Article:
Crimes Against BBQ Brisket with Austin’s Aaron Franklin
Aaron Franklin spends a lot of time thinking about brisket. Considering lines at his cult Austin joint Franklin Barbecue, a slew of accolades (he’s one of F&W’s best new pit masters in Texas), and the incredible number of hours and pounds of brisket he dedicates to his craft (Franklin starts tending his smokers daily at 2 a.m. and goes through 20,000 pounds of brisket a month), it’s probably safe to say he’s mastered his approach. The result is supertender and flavorful slices of beef served by the pound, plate or piled into sandwiches. Here, Franklin saves home cooks and their summer guests from the worst crimes against Texas-style barbecue brisket.
Crime Blotter: Brisket
1. Using the wrong cut of meat.
Proper Texas-style brisket is made with the “Packer” cut from a cow. Many grocery stores will only sell the “flat” cut, which has the fatty point cut off the meat. “You really need that fatty half on there. If you only have that flat cut, then you’re just going to be doing a Jewish-style, pot-roasty kind of thing,” says Franklin. Most butchers will be able to provide this cut of meat.
2. Positioning the meat incorrectly in the smoker.
To ensure a tender brisket and to prevent it from drying out, position the meat as far away from the fire inside the smoker, with the fatty end facing the flames.
3. Choosing the wrong wood.
It’s easy to over-smoke brisket due to its long cook time. This will result in a piece of meat that “tastes like liquid smoke.” To prevent this, it’s necessary to use very dry wood. Franklin prefers to use Post Oak that’s been cured for 9-12 months. This particular type of wood creates very little soot when it burns and imparts a mild smoky flavor to the meat. He uses 20-inch-long logs for his restaurant smokers, but suggests buying pre-cured wood chunks (“Wood chips should only be used to get a smoky flavor when using a gas grill,”) from a sporting goods store for a smaller backyard smoker.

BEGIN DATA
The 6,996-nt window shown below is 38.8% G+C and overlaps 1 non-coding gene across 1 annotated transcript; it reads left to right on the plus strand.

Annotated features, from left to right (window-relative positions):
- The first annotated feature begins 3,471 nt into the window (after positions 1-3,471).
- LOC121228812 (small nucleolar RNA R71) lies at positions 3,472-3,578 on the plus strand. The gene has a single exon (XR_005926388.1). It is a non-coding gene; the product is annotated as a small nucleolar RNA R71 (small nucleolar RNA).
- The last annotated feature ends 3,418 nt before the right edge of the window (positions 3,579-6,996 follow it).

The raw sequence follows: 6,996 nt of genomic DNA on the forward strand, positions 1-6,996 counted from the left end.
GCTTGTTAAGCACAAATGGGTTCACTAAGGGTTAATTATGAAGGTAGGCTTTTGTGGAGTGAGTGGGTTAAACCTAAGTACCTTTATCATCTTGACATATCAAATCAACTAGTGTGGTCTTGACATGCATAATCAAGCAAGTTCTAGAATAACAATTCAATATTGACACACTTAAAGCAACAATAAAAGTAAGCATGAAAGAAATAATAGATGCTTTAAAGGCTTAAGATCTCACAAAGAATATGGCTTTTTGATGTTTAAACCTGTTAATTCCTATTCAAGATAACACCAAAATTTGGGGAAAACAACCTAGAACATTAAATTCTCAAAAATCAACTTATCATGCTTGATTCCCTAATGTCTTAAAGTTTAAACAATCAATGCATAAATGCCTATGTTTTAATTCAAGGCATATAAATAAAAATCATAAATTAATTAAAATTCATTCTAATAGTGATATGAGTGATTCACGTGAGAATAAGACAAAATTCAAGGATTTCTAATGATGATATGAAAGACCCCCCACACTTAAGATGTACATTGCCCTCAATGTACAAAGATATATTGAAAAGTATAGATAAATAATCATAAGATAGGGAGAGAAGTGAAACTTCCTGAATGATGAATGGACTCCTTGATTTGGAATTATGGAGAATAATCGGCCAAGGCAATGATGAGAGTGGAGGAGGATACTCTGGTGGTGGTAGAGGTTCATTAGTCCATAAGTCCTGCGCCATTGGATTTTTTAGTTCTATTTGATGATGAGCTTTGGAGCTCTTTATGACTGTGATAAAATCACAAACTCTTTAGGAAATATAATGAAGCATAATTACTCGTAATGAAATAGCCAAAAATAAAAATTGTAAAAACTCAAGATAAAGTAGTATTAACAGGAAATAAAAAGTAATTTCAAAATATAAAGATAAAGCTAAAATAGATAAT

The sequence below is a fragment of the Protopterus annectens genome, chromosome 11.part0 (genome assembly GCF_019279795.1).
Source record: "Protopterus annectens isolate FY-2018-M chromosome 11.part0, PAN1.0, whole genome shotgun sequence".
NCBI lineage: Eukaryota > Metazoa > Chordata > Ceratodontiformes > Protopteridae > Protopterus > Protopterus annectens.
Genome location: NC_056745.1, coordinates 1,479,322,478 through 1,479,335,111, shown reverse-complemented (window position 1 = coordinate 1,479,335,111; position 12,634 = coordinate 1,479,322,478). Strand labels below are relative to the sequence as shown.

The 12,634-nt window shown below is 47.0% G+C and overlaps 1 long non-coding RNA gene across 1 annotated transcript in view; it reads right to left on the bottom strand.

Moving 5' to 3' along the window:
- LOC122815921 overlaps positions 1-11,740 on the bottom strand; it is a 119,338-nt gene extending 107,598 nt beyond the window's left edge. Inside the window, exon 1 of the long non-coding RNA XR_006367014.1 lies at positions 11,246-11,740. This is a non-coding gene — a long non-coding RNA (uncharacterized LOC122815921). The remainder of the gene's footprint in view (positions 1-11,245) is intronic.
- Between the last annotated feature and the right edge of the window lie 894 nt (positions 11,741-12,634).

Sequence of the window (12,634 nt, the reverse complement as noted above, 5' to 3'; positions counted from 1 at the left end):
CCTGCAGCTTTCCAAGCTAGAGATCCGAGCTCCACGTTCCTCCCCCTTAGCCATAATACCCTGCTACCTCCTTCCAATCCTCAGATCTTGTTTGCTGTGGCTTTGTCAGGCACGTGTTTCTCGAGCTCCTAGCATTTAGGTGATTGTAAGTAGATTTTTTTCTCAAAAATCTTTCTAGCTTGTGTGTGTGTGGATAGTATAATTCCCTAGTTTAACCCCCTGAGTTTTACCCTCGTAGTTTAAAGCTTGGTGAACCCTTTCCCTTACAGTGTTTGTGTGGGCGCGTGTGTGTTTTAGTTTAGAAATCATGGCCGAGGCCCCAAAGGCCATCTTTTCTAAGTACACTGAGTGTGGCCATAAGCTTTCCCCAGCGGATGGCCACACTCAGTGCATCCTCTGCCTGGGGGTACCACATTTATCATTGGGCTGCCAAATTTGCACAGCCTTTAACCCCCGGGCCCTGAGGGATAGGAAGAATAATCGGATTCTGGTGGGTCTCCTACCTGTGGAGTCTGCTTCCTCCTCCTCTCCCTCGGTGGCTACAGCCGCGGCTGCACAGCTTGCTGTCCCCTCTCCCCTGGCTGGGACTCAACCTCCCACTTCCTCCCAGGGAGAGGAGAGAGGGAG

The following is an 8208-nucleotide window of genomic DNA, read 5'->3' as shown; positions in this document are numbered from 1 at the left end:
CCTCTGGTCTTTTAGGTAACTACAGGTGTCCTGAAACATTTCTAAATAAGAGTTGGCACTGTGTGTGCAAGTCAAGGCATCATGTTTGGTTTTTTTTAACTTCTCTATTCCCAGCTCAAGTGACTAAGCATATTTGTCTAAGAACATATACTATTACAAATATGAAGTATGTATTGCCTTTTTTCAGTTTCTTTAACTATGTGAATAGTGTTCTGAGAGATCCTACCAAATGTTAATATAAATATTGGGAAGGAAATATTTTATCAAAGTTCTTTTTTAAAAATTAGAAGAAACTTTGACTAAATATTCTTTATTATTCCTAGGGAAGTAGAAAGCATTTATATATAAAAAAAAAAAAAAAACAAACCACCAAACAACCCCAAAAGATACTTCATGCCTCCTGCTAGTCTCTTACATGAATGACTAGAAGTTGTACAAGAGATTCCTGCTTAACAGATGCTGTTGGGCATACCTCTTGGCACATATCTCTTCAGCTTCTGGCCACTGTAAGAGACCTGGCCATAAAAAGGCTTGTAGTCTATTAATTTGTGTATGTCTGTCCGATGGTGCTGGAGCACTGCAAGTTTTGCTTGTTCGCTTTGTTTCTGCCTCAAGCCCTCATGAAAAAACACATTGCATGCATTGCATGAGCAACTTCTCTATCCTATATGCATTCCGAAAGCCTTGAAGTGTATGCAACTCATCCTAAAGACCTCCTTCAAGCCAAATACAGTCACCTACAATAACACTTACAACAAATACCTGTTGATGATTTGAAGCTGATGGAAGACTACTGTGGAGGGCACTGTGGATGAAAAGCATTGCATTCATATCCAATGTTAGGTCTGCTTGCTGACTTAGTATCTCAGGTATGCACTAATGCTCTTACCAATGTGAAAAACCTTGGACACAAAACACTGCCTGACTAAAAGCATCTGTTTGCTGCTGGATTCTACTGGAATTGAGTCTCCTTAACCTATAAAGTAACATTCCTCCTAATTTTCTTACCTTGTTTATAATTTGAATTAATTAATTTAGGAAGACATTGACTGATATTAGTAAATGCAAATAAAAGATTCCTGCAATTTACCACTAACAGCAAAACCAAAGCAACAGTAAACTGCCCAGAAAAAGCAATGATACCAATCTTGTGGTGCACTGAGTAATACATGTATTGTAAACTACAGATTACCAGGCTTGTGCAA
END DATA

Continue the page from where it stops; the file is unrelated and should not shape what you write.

4. Smoking at the wrong temperature.
It’s important to keep the temperature even and calibrated according to the size of the smoker. The meat gets much closer to the fire in smaller cookers, so for those, Franklin recommends keeping the temperature around 225 to 250 degrees (temps inside the trailer-sized custom smokers at Franklin Barbecue can get up to 375 degrees). Also be sure to position the smoker’s temperature gauge as close to the grate—and the meat—as possible. Many are at the top, which often leads to an inaccurate reading since heat rises.
“The biggest mistake I see is that people simply don’t let the meat cook long enough,” says Franklin. Trying to rush the process by taking the brisket off the smoker and finishing it in the oven, or wrapping the meat in foil to speed up cooking time will increase cooking time because the meat doesn’t have a chance to cook efficiently. Franklin recommends smoking the meat for 1 1/4 to 1 1/2 hours per pound of meat. Finally, let it rest to seal in all the juices. “You just can’t force it—when it’s done when it’s done. And then you eat it.”